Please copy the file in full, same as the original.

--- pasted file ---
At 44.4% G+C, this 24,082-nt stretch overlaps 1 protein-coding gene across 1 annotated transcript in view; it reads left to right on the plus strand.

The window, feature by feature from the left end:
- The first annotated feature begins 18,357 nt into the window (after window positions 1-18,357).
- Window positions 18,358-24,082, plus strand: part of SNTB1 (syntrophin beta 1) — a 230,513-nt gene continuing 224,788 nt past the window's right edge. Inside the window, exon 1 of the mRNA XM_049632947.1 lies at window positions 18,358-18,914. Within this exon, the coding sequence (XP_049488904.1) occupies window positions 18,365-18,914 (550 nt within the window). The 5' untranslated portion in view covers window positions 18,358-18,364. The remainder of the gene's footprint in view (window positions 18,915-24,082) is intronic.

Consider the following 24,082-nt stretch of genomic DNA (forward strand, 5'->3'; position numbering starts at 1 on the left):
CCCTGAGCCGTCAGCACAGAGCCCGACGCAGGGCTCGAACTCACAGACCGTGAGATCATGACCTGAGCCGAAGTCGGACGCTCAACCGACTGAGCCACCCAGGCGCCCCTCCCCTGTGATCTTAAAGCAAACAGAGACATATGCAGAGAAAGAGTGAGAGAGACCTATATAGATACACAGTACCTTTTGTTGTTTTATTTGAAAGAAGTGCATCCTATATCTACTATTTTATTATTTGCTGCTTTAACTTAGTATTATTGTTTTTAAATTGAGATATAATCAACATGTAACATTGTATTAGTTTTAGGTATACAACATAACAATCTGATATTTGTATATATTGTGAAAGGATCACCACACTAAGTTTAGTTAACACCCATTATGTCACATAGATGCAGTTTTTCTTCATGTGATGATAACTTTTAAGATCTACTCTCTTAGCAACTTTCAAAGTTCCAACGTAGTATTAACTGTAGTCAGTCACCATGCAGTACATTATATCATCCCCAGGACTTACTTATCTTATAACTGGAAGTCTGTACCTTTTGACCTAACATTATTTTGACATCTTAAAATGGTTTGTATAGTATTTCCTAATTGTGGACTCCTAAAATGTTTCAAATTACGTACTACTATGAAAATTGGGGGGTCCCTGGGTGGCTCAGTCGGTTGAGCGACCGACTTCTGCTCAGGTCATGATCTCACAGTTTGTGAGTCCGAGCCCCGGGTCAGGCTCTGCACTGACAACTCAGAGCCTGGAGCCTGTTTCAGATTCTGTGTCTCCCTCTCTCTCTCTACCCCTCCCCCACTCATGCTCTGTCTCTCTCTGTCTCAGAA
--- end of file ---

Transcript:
At 44.4% G+C, this 24,082-nt stretch overlaps 1 protein-coding gene across 1 annotated transcript in view; it reads left to right on the plus strand.

The window, feature by feature from the left end:
- The first annotated feature begins 18,357 nt into the window (after window positions 1-18,357).
- Window positions 18,358-24,082, plus strand: part of SNTB1 (syntrophin beta 1) — a 230,513-nt gene continuing 224,788 nt past the window's right edge. Inside the window, exon 1 of the mRNA XM_049632947.1 lies at window positions 18,358-18,914. Within this exon, the coding sequence (XP_049488904.1) occupies window positions 18,365-18,914 (550 nt within the window). The 5' untranslated portion in view covers window positions 18,358-18,364. The remainder of the gene's footprint in view (window positions 18,915-24,082) is intronic.

Consider the following 24,082-nt stretch of genomic DNA (forward strand, 5'->3'; position numbering starts at 1 on the left):
CCCTGAGCCGTCAGCACAGAGCCCGACGCAGGGCTCGAACTCACAGACCGTGAGATCATGACCTGAGCCGAAGTCGGACGCTCAACCGACTGAGCCACCCAGGCGCCCCTCCCCTGTGATCTTAAAGCAAACAGAGACATATGCAGAGAAAGAGTGAGAGAGACCTATATAGATACACAGTACCTTTTGTTGTTTTATTTGAAAGAAGTGCATCCTATATCTACTATTTTATTATTTGCTGCTTTAACTTAGTATTATTGTTTTTAAATTGAGATATAATCAACATGTAACATTGTATTAGTTTTAGGTATACAACATAACAATCTGATATTTGTATATATTGTGAAAGGATCACCACACTAAGTTTAGTTAACACCCATTATGTCACATAGATGCAGTTTTTCTTCATGTGATGATAACTTTTAAGATCTACTCTCTTAGCAACTTTCAAAGTTCCAACGTAGTATTAACTGTAGTCAGTCACCATGCAGTACATTATATCATCCCCAGGACTTACTTATCTTATAACTGGAAGTCTGTACCTTTTGACCTAACATTATTTTGACATCTTAAAATGGTTTGTATAGTATTTCCTAATTGTGGACTCCTAAAATGTTTCAAATTACGTACTACTATGAAAATTGGGGGGTCCCTGGGTGGCTCAGTCGGTTGAGCGACCGACTTCTGCTCAGGTCATGATCTCACAGTTTGTGAGTCCGAGCCCCGGGTCAGGCTCTGCACTGACAACTCAGAGCCTGGAGCCTGTTTCAGATTCTGTGTCTCCCTCTCTCTCTCTACCCCTCCCCCACTCATGCTCTGTCTCTCTCTGTCTCAGAA